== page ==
Blink believed this would be covered by warranty and the client asked for his property manager to make a claim with the plumbing contractor.
However, it was not until April that he was informed the repairs had not been carried out because money was still outstanding from the original renovation.
‘Why was I not notified about this much earlier in the process of dealing with this?’ he replied, noting that he would have paid the balance if told of the issue.
Repairs were still not done by May 20 when the manager of the downstairs unit contacted the owner directly in a desperate attempt to get something done.
‘I am writing to you as a last resort… Blink Property has done little to rectify the issue and we have been unable to get a satisfactory solution,’ the latter read.
‘Every day our unit suffers more and more damages due to the water leak and it is affecting the structure and habitability of our unit and tenants.’
The unhappy client told Daily Mail Australia that instead of making his life easier as a landlord, it had added to his stress and expenses.
Binvested success stories are frequently pitched to news outlets showing 20-something couples suddenly amassing a multimillion-dollar portfolio
‘Blink have done the opposite of what they say they’ll do (let me as a Landlord relax because my properties are in good hands and give me the best advise as a Property investor),’ he said.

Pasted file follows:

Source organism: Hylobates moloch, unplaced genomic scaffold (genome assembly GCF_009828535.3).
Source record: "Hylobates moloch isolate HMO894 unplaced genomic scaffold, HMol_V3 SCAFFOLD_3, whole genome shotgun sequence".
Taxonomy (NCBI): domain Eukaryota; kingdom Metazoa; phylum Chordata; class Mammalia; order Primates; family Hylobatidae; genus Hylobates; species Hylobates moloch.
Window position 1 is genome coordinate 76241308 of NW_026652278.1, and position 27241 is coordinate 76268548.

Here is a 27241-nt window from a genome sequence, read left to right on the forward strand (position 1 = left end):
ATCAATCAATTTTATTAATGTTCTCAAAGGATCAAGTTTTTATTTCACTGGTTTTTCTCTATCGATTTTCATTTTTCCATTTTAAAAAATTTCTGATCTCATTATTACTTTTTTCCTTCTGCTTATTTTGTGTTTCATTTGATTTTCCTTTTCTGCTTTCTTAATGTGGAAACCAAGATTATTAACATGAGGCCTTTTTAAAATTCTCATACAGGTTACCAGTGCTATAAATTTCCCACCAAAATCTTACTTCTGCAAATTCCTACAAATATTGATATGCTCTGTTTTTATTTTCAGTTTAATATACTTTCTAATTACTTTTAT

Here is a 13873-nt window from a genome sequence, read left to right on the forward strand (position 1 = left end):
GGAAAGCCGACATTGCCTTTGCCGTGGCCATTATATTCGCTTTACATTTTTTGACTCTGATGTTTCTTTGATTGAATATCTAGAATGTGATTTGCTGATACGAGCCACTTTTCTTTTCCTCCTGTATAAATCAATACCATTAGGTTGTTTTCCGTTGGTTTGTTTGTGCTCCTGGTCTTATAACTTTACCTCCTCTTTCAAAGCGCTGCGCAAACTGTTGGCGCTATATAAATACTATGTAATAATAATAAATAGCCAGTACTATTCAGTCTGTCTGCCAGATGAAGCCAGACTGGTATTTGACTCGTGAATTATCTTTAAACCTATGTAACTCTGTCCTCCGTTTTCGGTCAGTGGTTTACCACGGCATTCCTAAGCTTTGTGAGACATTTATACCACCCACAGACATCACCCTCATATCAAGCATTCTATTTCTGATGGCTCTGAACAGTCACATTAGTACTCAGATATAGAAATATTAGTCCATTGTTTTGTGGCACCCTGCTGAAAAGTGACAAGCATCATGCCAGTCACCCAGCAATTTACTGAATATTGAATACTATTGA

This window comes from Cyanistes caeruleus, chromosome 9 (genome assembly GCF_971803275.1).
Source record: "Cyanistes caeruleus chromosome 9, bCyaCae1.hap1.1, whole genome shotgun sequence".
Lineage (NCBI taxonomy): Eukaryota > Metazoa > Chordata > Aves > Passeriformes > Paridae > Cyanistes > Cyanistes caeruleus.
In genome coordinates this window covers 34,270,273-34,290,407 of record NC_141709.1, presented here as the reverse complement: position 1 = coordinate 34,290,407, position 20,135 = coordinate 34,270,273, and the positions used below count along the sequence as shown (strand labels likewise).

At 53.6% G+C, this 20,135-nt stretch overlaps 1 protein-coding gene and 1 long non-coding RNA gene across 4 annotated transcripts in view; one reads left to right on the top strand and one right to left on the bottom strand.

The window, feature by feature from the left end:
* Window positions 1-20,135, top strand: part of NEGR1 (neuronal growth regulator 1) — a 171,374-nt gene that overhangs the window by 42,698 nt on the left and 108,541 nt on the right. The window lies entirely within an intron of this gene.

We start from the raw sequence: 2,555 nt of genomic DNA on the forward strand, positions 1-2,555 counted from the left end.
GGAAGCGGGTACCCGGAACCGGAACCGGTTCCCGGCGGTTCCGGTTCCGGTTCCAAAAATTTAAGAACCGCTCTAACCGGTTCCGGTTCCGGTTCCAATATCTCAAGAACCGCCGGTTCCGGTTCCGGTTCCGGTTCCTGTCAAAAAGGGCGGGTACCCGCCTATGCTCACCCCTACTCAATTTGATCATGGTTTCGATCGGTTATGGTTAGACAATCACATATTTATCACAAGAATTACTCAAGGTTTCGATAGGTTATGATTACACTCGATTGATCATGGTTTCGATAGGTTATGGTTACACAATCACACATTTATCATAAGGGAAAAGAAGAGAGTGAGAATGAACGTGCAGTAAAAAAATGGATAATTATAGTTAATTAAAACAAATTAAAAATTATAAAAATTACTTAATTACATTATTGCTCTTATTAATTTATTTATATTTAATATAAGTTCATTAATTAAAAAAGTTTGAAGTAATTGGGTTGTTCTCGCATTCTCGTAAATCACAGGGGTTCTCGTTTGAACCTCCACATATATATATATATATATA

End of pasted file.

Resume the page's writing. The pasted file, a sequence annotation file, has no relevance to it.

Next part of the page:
‘I’ve endlessly been frustrated/stressed by having to micro-manage my properties because of the continual mistakes made, being terrible at communication, and basic lack of action or long delays in action taken.’
Binvested recently agreed to manage his Gosford property free of charge for the next 12 months to make up for its past performance.
When he asked instead for a 12-month refund so he would be free to change property management, he was told this was ‘against company policy’.
‘We have not been negligent, and the credit that we are offering is already in good faith,’ a Binvested operations manager wrote.
After Daily Mail Australia asked Binvested for comment, the company contacted him and agreed to meet his demands.
Who is Nathan Birch?
Mr Birch is something of phenomenon in real estate circles, claiming to own an ever-increasing number of properties aged just 35.
He was all over the news in 2015 when he was said to have 170 properties at just 30 years old, and now claims to own more than 200 homes worth $55 million.
Now he flaunts his wealth on social media, drives a $200,000 Bentley with personalised number plates, and brags about ‘collecting properties like kids collect action figurines in a Happy Meals’.
His origin story claims he bought his first investment property soon after turning 18, and by 24 had 14 in his portfolio.
That year he quit his series of dead-end jobs and started Binvested, sometimes buying more than a dozen houses a year.
Mr Birch’s origin story claims he bought his first investment property soon after turning 18, and by 24 had 14 in his portfolio